You may have noticed that deferred fields are returned as null in the initial response. So how can we know which fields are pending so that we can show some loading indicator? To deal with that, Apollo Client now exposes field-level loading information in a new property called loadingState that you can check for in your UI components. The shape of loadingState mirrors that of your data. For example, if data.newsFeed.stories is ready, loadingState.newsFeed.stories will be true.

You can use it in a React component like this:

<Query query={query}>
  {({ loading, error, data, loadingState }) => {
    if (loading) return 'loading...';
    return loadingState.newsFeed.recommendedForYou
      ? data.newsFeed.recommendedForYou
        ? data /* render component here */
        : 'No recommended content'
      : 'Loading recommended content';
  }}
</Query>

Where is @defer allowed?

  • @defer can be applied on any FIELD of a Query operation. It also takes an optional argument if, that is a boolean controlling whether it is active, similar to @include.

  • @include and @skip take precedence over @defer.

  • Mutations: Not supported.

  • Non-Nullable Types: Not allowed and will throw a validation error. This is because deferred fields are returned as null in the initial response. Deferring non-nullable types may also lead to unexpected behavior when errors occur, since errors will propagate up to the nearest nullable parent as per the GraphQL spec. We want to avoid letting errors on deferred fields clobber the initial data that was loaded already.

  • Nesting: @defer can be nested arbitrarily. For example, we can defer a list type, and defer a field on an object in the list. During execution, we ensure that the patch for a parent field will be sent before its children, even if the child object resolves first. This will simplify the logic for merging patches.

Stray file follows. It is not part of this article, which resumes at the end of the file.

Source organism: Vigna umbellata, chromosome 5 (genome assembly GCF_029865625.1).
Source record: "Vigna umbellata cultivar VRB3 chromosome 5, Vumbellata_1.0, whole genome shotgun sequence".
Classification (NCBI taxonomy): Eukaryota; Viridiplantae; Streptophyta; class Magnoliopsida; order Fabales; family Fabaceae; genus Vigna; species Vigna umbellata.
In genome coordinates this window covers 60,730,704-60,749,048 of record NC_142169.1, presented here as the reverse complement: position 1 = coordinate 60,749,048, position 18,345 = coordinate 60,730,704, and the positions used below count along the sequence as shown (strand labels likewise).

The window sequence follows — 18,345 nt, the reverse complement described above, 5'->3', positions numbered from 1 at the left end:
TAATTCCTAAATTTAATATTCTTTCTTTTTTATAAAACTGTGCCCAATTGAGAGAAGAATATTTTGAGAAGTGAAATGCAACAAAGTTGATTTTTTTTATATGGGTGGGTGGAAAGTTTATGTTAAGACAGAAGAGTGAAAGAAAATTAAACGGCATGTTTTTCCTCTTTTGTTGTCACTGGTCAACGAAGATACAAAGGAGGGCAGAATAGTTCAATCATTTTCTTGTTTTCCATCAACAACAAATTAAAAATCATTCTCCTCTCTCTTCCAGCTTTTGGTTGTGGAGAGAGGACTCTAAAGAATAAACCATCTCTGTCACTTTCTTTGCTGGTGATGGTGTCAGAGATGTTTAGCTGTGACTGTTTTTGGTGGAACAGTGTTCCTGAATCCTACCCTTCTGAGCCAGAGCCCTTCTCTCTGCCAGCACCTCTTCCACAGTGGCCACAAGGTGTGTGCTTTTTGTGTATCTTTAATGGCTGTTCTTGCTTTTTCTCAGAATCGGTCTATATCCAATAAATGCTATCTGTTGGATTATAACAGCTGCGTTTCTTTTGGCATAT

• GraphQL fragments: Supported. If there are multiple declarations of a field within the query, all of them have to contain @defer for the field to be deferred. This could happen if we have use a fragment like this:

      fragment StoryDetail on Story {
        id
        text
      }
      query {
        newsFeed {
          stories {
            text @defer
            ...StoryDetail
          }
        }
      }
    

    In this case, text will not be deferred since @defer was not applied in the fragment definition.

    A common pattern around fragments is to bind it to a component and reuse them across different parts of your UI. This is why it would be ideal to make sure that the @defer behavior of fields in a fragment is not overridden.

Transport

There is no additional setup for the transport required to use @defer. By default, deferred responses are transmitted using Multipart HTTP. For browsers that do not support the ReadableStream API used to read streaming responses, we will just fallback to normal query execution ignoring @defer.

Performance Considerations

@defer is one of those features that work best if used in moderation. If it is used too granularly (on many nested fields), the overhead of performing patching and re-rendering could be worse than just waiting for the full query to resolve. Try to limit @defer to fields that take a significantly longer time to load. This is super easy to figure out if you have Apollo Engine set up!

Use with other GraphQL servers

If you are sending queries to a GraphQL server that does not support @defer, it is likely that the @defer directive is simply ignored, or a GraphQL validation error is thrown.

If you would want to implement a GraphQL server that is able to interoperate with Apollo Client, please look at the documentation here.